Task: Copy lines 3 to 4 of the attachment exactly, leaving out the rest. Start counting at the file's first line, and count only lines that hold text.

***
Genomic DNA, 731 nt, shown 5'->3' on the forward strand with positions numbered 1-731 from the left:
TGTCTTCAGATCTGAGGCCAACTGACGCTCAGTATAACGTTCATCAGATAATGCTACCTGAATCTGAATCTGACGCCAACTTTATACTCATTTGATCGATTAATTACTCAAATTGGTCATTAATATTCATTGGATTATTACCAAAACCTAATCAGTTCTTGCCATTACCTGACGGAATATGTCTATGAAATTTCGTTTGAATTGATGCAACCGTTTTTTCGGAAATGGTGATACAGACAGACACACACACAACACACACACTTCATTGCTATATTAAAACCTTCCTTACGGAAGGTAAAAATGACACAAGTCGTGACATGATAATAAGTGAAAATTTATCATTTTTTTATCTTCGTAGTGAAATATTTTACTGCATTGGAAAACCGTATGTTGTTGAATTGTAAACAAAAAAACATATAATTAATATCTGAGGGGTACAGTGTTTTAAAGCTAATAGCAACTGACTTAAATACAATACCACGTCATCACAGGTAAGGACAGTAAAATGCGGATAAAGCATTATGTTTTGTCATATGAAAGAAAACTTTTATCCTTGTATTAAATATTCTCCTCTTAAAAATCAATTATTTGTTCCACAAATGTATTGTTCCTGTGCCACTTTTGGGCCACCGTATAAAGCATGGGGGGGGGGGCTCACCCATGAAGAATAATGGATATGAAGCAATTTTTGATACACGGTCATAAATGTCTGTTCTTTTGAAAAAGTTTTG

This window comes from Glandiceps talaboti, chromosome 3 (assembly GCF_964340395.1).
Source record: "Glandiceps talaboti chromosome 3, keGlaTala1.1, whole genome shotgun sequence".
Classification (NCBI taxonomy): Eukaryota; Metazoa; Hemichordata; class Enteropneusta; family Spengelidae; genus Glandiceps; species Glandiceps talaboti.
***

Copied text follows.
This window comes from Glandiceps talaboti, chromosome 3 (assembly GCF_964340395.1).
Source record: "Glandiceps talaboti chromosome 3, keGlaTala1.1, whole genome shotgun sequence".